American Airlines Group Inc. reported its second-quarter 2017 results.
“We are making important long-term investments in our product and our team at American Airlines. Our strong revenue growth is a credit to our more than 120,000 team members and evidence that these investments are working,” said Doug Parker, Chairman, and CEO.
“Looking forward, we are enthusiastic about our prospects for the second half of 2017, as well as 2018 and beyond.”
Strong passenger demand and improving yields drove a 7.2 percent year-over-year increase in total revenue, to $11.1 billion. Notable areas of passenger yield strength were in the Domestic, Central American and South American, and Caribbean regions. Cargo revenue was up 13.1 percent to $196 million due to a 15.1 percent increase in cargo ton miles.
Doug Parker, chairman, and CEO of American Airlines Group
Another revenue was up 11.1 percent to $1.3 billion primarily due to the new co-branded credit card agreements that became effective in the third quarter of 2016. Second-quarter TRASM increased by 5.7 percent, on a 1.4 percent increase in total available seat miles.
Total second-quarter operating expenses were $9.6 billion, up 11.1 percent year-over-year due primarily to a 15.4 percent increase in consolidated fuel expense and a 12.5 percent increase in salaries and benefits resulting from the company’s recent investments in its team members. Total second-quarter cost per available seat mile (CASM) was 13.34 cents, up 9.6 percent. Excluding fuel and special items, total CASM was 10.49 cents, up 6.8 percent.
American has now expanded Basic Economy into 78 markets, including into Canada. Early results continue to be in-line with initial expectations, with approximately half of American Airlines customers buying up to Main Cabin when given the option between that and Basic Economy. The company expects to roll out Basic Economy across the rest of its domestic network by the end of September.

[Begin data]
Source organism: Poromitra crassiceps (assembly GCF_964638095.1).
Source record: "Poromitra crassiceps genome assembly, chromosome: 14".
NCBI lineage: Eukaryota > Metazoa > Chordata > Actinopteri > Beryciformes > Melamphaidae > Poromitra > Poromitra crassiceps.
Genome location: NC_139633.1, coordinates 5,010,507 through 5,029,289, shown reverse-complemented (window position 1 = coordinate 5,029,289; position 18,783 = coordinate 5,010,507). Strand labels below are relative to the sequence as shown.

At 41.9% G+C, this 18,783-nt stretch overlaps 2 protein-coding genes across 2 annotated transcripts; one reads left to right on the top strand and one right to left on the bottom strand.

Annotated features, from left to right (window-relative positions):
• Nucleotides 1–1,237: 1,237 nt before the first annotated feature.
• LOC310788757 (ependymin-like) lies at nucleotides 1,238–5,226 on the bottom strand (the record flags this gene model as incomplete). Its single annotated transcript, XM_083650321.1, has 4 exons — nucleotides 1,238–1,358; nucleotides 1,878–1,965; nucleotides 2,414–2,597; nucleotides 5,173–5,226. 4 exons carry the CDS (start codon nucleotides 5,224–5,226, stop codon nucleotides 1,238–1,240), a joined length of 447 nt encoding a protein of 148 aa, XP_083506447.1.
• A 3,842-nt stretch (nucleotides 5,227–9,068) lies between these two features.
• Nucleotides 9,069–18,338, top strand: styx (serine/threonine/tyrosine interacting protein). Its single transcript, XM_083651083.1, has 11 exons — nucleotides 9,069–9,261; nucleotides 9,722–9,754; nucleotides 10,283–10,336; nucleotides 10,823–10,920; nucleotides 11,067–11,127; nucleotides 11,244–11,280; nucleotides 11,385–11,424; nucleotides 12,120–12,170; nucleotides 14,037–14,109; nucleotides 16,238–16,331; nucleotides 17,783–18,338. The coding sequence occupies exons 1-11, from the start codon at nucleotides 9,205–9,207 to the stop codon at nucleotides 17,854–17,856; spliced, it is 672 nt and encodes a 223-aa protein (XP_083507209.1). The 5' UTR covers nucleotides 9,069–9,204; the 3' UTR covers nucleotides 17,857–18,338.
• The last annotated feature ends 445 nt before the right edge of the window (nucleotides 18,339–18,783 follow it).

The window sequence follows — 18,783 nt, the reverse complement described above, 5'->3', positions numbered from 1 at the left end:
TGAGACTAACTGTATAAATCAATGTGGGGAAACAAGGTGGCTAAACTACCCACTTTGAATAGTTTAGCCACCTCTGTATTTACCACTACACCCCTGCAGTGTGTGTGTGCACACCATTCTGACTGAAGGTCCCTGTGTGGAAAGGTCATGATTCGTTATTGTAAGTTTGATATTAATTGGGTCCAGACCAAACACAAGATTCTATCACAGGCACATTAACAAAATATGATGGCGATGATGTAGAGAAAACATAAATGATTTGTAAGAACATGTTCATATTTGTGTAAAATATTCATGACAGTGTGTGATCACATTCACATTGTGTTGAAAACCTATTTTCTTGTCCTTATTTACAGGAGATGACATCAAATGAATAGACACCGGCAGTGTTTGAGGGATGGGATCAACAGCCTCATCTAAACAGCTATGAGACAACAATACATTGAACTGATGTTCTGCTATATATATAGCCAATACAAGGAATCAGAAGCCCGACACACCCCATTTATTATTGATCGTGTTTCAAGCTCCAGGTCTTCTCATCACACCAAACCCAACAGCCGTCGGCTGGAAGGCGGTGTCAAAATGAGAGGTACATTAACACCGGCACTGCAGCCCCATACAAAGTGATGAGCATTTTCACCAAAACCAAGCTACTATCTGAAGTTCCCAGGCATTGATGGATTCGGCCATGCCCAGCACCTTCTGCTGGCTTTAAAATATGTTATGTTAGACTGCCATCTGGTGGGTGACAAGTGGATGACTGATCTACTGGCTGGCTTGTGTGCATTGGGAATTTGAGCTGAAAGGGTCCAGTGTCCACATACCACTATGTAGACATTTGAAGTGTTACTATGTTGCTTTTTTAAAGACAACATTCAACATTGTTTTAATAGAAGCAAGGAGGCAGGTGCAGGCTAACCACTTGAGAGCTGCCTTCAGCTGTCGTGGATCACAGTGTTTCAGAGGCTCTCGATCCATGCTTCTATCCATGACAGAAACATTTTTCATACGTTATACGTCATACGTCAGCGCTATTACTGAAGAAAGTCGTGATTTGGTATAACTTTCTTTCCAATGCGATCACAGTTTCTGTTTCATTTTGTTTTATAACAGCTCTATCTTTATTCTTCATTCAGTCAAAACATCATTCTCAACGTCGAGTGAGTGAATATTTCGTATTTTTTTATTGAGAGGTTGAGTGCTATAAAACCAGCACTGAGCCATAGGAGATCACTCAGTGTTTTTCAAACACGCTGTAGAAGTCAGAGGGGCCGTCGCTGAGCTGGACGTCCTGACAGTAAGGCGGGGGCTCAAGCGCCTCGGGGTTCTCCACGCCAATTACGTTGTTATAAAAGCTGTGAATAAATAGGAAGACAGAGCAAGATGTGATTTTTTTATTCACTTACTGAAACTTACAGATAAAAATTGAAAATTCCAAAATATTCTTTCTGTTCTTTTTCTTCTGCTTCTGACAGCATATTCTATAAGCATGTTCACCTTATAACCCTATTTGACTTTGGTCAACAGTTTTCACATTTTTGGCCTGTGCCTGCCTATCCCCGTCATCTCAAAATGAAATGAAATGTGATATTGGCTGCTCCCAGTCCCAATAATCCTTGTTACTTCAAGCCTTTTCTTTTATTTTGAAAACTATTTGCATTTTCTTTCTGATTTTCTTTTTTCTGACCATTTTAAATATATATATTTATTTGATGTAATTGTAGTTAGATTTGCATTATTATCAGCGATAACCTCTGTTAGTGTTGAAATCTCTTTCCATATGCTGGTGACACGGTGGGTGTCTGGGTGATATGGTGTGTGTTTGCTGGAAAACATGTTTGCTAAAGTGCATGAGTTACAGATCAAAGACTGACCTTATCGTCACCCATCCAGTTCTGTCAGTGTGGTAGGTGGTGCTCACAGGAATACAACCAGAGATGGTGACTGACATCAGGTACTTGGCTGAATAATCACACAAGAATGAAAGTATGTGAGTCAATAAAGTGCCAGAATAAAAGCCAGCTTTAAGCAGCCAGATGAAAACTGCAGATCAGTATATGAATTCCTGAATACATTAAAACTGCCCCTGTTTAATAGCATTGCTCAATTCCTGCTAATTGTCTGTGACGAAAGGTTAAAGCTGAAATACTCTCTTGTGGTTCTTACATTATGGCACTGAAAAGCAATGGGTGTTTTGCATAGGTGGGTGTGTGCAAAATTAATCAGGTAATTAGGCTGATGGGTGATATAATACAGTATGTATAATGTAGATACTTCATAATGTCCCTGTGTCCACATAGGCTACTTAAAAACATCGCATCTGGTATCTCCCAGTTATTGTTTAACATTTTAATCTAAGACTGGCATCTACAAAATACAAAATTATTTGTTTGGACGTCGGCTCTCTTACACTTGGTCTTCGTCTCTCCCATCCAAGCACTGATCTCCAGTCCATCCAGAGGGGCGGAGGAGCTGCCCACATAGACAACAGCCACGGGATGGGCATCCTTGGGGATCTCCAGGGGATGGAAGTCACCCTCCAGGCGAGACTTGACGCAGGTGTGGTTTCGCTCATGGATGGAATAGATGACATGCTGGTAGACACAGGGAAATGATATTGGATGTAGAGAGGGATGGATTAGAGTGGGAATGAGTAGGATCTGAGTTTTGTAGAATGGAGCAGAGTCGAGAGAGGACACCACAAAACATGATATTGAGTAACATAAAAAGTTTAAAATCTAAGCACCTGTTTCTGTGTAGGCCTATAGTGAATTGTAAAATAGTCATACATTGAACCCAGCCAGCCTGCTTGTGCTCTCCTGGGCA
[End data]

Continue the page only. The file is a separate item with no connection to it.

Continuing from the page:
With an average premium of more than $400, customer adoption of the company’s new Premium Economy product has been strong. These seats are now being installed on American’s Boeing 777-200 aircraft. The company expects to retrofit most of its other widebody aircraft with this highly-differentiated seating choice for international customers by the end of 2018.
As part of its $200 million investment in the luxury travel experience, American debuted its Flagship First Dining experience and newly-renovated Flagship Lounge at New York John F. Kennedy International Airport. In addition, access to Flagship Lounges has been expanded to include Business Class customers traveling on qualifying international and transcontinental flights. Additional Flagship Lounge renovations and Flagship First Dining locations are planned at other hubs.
American Airlines President Robert Isom said, “Our investments in our product and our team are beginning to pay real dividends as we give customers more reasons to fly on American. When combined with new revenue management tools and sales initiatives targeting high yielding corporate customers, we believe our revenue growth potential is strong.
“We expect third-quarter TRASM to increase approximately 0.5 to 2.5 percent year-over-year, which reflects continued improvement in customer demand for corporate and leisure travel. We expect third-quarter pre-tax margin excluding special items to be between 10.0 and 12.0 percent. We also expect our fourth-quarter TRASM growth to exceed the third quarter’s growth rate,” Isom said.
American plans to invest $4.1 billion in new aircraft this year as it continues to renew its fleet. During the quarter, the company invested $1.1 billion in aircraft as it took delivery of 16 mainline aircraft and 4 regional aircraft. These new deliveries will replace aircraft that are expected to leave the fleet. In addition, the company expects to invest $1.6 billion in non-aircraft capital expenditures in 2017 focused on integrating the airline, product enhancements, and operational improvements.
Since mid-2014, the company has returned more than $10.7 billion to stockholders primarily through share repurchases and dividends and reduced the share count by 35 percent to 487.7 million shares. As of June 30, the company had approximately $1.0 billion remaining of its $2.0 billion share repurchase authority.